We are looking for highly motivated scientists with great communication skills and collaborative spirit and love for science. The projects will mainly focus on cancer genetics and aneuploidy as described below.
The maintenance of a normal complement of the genome is a requirement for the success of multicellular organisms. Aneuploidy refers to the presence of an abnormal (lower or higher than euploid) number of chromosomes or chromosome arms (segmental aneuploidy). Although detrimental at the organismal level, aneuploidy is extremely frequent (~90%) in human tumors (Beroukhim et al., 2010). Despite the fact that aneuploidy is so frequent in cancer, little is known about whether and how aneuploidy contributes to tumorigenesis and how aneuploidy could be targeted for cancer therapy. We recently conducted a combined analysis of point mutation and copy number data in primary human tumor samples and demonstrated that the distribution and potency of cancer driver genes on each chromosome or chromosome arm can predict the frequency of whole chromosome or chromosome arm aneuploidy across cancers (Davoli et al., 2013; Sack, Davoli et al. 2018). This suggests that the recurrent patterns of aneuploidy in cancer act as driver events during tumorigenesis. More recently, we expanded the analysis on datasets from primary human tumors and have identified an interesting relationship between the level of cancer aneuploidy and the extent of tumor immune infiltrate (Davoli et al., 2017). Our ongoing research interest is to determine whether and how cancer aneuploidy regulates different aspects of cancer development utilizing a combination of experimental and computational approaches.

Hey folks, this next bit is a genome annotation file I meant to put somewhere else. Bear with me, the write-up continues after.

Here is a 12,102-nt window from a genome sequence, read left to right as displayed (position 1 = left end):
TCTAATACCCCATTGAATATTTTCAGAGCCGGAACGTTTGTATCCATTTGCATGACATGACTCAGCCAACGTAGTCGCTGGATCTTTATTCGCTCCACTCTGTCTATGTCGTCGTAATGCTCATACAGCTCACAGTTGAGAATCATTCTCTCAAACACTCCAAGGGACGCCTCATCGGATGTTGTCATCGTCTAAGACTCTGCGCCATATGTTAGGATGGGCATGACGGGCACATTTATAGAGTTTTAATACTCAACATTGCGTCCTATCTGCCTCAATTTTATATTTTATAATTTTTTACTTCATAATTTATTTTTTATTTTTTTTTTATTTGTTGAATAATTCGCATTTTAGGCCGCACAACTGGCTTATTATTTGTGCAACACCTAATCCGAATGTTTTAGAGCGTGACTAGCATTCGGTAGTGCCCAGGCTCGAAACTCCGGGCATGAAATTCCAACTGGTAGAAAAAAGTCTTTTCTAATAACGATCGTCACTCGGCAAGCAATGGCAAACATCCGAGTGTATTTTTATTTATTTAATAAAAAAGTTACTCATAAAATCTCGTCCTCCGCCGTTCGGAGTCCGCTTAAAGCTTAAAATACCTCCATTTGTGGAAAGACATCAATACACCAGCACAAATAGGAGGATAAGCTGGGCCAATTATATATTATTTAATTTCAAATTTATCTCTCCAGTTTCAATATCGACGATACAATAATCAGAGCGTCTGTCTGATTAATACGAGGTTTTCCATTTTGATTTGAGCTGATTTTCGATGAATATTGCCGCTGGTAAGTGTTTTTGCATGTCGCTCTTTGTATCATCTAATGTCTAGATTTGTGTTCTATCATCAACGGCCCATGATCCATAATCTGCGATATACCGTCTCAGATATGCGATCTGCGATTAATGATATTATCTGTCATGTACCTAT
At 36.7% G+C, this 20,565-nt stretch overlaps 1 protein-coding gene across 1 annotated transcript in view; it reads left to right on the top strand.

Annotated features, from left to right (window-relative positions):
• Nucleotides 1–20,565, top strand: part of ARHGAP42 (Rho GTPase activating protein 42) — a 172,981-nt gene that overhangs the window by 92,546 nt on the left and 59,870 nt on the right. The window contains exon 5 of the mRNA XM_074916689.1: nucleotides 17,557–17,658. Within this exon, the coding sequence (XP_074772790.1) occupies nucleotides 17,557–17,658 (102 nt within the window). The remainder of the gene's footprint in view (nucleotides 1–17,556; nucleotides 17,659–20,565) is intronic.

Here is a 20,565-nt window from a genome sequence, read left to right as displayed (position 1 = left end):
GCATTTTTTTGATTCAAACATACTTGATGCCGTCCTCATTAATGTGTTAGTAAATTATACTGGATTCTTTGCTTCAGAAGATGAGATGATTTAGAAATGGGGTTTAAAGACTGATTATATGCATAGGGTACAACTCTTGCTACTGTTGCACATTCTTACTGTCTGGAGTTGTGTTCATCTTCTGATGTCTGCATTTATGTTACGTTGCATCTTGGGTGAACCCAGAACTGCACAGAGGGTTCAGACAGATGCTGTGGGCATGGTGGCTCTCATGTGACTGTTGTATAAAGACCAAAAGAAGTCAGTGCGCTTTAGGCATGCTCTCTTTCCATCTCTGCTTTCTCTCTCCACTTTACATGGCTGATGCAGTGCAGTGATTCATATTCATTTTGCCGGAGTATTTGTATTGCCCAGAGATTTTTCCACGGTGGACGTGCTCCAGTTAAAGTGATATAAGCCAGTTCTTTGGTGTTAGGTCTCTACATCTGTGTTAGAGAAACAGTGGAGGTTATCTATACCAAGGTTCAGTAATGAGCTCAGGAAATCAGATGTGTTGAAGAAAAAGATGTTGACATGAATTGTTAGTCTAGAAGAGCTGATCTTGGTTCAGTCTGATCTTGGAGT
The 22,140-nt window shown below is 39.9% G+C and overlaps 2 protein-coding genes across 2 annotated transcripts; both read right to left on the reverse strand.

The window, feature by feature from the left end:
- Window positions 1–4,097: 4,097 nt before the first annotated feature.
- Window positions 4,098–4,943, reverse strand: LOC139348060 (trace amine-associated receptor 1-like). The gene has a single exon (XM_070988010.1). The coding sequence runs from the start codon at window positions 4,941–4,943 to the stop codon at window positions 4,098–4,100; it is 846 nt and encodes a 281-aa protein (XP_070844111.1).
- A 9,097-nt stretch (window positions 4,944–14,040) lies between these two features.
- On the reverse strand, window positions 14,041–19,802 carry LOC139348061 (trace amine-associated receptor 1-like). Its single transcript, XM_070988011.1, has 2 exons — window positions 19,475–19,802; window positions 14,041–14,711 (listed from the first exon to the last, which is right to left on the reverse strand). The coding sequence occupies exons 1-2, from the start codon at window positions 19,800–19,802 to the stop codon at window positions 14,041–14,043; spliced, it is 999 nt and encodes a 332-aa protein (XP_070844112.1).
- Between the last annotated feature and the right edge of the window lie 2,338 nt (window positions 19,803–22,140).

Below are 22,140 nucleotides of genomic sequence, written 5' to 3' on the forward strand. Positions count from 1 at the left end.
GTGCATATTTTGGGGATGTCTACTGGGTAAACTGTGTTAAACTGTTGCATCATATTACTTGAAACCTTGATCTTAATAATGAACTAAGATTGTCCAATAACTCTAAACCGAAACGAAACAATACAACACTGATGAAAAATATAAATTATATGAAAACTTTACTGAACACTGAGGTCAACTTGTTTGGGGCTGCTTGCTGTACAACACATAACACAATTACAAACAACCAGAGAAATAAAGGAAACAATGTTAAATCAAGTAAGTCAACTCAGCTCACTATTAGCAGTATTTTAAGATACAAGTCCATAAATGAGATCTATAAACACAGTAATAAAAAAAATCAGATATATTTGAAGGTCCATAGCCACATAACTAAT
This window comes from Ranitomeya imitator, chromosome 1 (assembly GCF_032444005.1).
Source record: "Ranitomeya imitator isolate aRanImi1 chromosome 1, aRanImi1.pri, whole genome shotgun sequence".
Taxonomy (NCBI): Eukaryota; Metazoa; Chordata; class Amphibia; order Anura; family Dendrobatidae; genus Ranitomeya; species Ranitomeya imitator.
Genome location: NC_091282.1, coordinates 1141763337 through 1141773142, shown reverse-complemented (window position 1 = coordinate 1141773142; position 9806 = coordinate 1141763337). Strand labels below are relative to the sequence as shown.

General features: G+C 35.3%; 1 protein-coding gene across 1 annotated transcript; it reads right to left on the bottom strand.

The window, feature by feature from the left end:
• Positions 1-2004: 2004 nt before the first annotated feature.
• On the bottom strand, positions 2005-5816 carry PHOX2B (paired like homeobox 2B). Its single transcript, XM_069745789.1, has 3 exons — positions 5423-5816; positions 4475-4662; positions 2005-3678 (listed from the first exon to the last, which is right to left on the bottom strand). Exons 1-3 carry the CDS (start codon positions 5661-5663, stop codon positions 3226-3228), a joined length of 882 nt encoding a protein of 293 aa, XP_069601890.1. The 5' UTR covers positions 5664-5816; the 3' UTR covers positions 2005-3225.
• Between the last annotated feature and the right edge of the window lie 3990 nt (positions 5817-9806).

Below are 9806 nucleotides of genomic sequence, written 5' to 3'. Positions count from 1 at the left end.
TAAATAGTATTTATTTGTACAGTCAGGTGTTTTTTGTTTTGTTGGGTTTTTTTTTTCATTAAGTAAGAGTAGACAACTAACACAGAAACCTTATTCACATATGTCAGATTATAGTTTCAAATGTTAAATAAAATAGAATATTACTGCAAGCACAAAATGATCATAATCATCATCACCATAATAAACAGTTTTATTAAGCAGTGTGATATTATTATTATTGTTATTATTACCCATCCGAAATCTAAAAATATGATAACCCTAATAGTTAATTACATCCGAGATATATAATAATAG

What we offer Postdoctoral and staff scientist positioning is available for a wet-lab project, a dry-lab project or a combination of both. Applicants with a background in genetics/molecular biology and/or bioinformatics are encouraged to apply. The Postdoctoral Researcher or Staff Scientist will have the opportunity to receive training on the use of state-of-the-art cancer genetics approaches and genomics analyses of patients’ datasets. The projects may require working with mice, including mouse models of human tumors, which will enable testing hypotheses that result from in vitro experiments. Starting date: anytime after February 1st 2021.
Qualifications • PhD in biology or bioinformatics or M.D. • Strong research background in cell biology, cancer biology or genome instability • Very good publication record • Great interest and excitement for systems genetics and cancer
About the new Institute for Systems Genetics @ NYU School of Medicine The Institute for Systems Genetics (ISG) at NYU School of Medicine was established in January 2014 by Jef Boeke, PhD, with the mission of performing innovative science in the fields of systems biology and genetics/genomics. At the ISG, we work with a diverse group of human- and model-organism geneticists, technology developers in “omics,” computational biologists, and scientists using an engineering approach to biology. We work closely with genomics, proteomics and we partner with academic, research, and industry organizations, including the New York Genome Center in Manhattan.
Contact Dr. Teresa Davoli; Teresa.Davoli@nyumc.org
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